Five Things to Ask Before Investing in a Hedge Fund
Marc Freedman, a Boston-area financial advisor, likes to compare hedge funds to cigarettes. Regulations govern how they can be marketed, and to whom; both hedge funds and smokes come with stern warnings about the risks involved; and anyone who wants to buys them anyway—if they can afford them.
By law, individuals must be worth at least $1 million to have access to a hedge fund. Institutional investors are required to have $100 million in assets.
Figured this way, Freedman says, it doesn’t much matter that the JOBS Act, signed yesterday in a Rose Garden ceremony by President Obama, lifts a decade-old ban on advertising by hedge funds and private equity firms. “Whether they advertise or not, there are suitability requirements,” says Freedman, president of Freedman Financialin Peabody, Mass. “Maybe one percent of the population would even qualify to deal with a hedge fund directly.”
Freedman isn’t alone in thinking that worries about the end of the ban are overblown. Defenders of the industry point out that hedge funds won’t likely be advertising in any traditional sense—hiring a Don Draper to put together TV commercials or buying up the naming rights to stadiums. In practice, the effect of the ban was to limit what fund managers could say in public about their products.
“Under the old rules, part of my job was to keep hedge-fund managers from talking about what they really do,” says Mitch Ackles, president of the Hedge Fund Association, a public-relations group. “You turn on CNBC and see them being interviewed, but only about their views on the economy, not their specific business.”
By allowing hedge-fund managers to talk more openly about their products, the new rules will make hedge funds more transparent, says Ackles, increasing the information available, so investors can make educated decisions. The openness will in turn foster employment in the hedge-fund industry, as new MBAs and other jobseekers come to understand the business better.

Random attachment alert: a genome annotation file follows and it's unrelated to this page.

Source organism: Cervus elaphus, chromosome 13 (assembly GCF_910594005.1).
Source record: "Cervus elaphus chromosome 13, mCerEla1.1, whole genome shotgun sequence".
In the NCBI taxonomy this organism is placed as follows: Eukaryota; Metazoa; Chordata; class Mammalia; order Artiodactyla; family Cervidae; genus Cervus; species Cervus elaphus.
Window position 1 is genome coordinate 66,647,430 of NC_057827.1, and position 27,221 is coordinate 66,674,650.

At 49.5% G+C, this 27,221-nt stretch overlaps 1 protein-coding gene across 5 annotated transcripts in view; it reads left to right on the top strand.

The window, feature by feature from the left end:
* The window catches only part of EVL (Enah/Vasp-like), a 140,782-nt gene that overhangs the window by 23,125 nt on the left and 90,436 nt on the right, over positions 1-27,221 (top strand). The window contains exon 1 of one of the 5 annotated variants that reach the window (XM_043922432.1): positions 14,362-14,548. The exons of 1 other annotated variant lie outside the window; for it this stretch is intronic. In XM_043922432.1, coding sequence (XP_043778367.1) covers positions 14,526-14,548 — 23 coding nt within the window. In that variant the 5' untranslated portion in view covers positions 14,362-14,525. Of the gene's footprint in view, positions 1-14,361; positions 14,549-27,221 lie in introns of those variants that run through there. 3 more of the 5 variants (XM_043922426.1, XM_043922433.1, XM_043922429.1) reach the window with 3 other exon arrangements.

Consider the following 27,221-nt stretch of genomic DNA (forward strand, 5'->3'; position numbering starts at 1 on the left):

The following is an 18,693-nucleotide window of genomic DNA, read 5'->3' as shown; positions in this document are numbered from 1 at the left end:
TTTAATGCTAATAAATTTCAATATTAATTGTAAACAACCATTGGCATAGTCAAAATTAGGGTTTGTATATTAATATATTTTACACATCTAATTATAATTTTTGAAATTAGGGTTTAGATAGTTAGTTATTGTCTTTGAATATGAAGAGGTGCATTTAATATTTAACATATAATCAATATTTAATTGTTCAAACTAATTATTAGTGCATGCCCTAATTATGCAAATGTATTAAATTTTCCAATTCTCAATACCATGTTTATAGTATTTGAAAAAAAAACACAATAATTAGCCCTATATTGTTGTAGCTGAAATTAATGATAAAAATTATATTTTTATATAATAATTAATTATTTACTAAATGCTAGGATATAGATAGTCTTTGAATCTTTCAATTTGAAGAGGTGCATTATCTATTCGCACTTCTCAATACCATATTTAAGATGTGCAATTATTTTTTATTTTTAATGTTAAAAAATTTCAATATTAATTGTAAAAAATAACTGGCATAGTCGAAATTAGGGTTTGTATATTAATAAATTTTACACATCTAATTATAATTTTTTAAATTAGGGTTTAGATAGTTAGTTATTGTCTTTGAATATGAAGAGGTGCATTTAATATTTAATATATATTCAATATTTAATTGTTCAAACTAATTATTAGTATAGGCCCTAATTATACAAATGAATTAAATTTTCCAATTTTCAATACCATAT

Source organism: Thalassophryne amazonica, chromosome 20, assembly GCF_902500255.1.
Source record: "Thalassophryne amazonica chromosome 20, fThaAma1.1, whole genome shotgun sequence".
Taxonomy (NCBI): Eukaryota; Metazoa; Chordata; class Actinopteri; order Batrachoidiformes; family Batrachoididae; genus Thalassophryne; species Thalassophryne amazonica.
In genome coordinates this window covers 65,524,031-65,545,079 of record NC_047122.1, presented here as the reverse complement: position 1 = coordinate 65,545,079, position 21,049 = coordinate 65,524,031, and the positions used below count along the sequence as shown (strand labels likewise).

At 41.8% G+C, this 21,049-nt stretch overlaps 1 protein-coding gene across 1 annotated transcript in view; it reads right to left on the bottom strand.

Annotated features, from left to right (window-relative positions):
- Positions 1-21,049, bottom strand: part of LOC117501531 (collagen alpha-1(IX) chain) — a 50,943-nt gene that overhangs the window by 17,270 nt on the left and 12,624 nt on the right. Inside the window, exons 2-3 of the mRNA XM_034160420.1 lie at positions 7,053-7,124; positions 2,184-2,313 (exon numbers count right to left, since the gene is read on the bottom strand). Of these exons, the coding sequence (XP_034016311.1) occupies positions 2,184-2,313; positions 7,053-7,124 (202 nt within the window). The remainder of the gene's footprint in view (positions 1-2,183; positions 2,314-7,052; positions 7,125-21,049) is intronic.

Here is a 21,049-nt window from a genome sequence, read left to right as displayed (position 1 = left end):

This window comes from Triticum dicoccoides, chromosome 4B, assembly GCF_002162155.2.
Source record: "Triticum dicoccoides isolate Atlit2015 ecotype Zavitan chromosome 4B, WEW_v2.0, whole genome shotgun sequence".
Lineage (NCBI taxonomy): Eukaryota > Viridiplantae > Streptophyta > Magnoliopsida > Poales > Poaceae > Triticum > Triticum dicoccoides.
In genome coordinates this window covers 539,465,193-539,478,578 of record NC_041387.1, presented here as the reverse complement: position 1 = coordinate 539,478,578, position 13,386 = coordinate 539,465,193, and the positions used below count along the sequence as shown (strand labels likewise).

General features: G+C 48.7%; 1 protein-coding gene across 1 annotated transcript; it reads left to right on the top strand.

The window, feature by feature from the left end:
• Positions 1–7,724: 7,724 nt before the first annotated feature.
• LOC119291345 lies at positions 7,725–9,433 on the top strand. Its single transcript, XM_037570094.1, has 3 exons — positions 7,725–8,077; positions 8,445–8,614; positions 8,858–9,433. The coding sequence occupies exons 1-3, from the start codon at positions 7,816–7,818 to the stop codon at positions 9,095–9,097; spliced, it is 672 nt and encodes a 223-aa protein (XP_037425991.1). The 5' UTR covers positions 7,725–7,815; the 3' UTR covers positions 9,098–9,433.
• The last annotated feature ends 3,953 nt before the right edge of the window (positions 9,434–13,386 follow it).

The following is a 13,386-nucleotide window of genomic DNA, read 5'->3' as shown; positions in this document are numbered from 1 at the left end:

"Under the old rules, part of my job was to keep hedge-fund managers from talking about what they really do."
Still, no one seems to disagree that the JOBS Act puts the onus on investors to know what they are getting into. Whether the idea comes from a hedge fund directly, a notice in a newspaper or through a trusted advisor, the usual safe-investing advice still applies.
“Have the fund provide the Alternative Investment Management Association’s due-diligence questionnaire,” he says. “It’s the industry standard, and most managers usually have already filled them out. “
Hedge funds engage a broker to execute their trades. Check with the brokerage firm that the hedge fund has an account with them as they claim. “You should perform a background check on all their service providers,” says Ackles, especially the fund’s administrator—the outside vendor who handles accounting and other back office chores. “Are they with a Big Four accounting firm, or some guy in a shopping mall?” A self-administrated fund is probably not a good bet.
While you’re talking to the administrator, ask whether the fund manager has a personal stake in the fund. "If they believe in their strategy, they should have some skin in the game,” says Ackles.
Meet with the fund manager in person. Take a look at the operation and the equipment he or she is using. “If they are day trading, they should have Bloomberg terminals,” Ackels says. If the employees are using substandard equipment or working out of a private home, you can generally take it as a bad sign.
The most important question is for yourself: How much of an investment makes sense? Successful hedge funds put up their alluring numbers by making very aggressive bets in the market. Even the wealthiest investor can’t afford to live on high risk alone. “This is an investment for a sliver of your portfolio,” warns Marc Freedman, “not the entire pie.”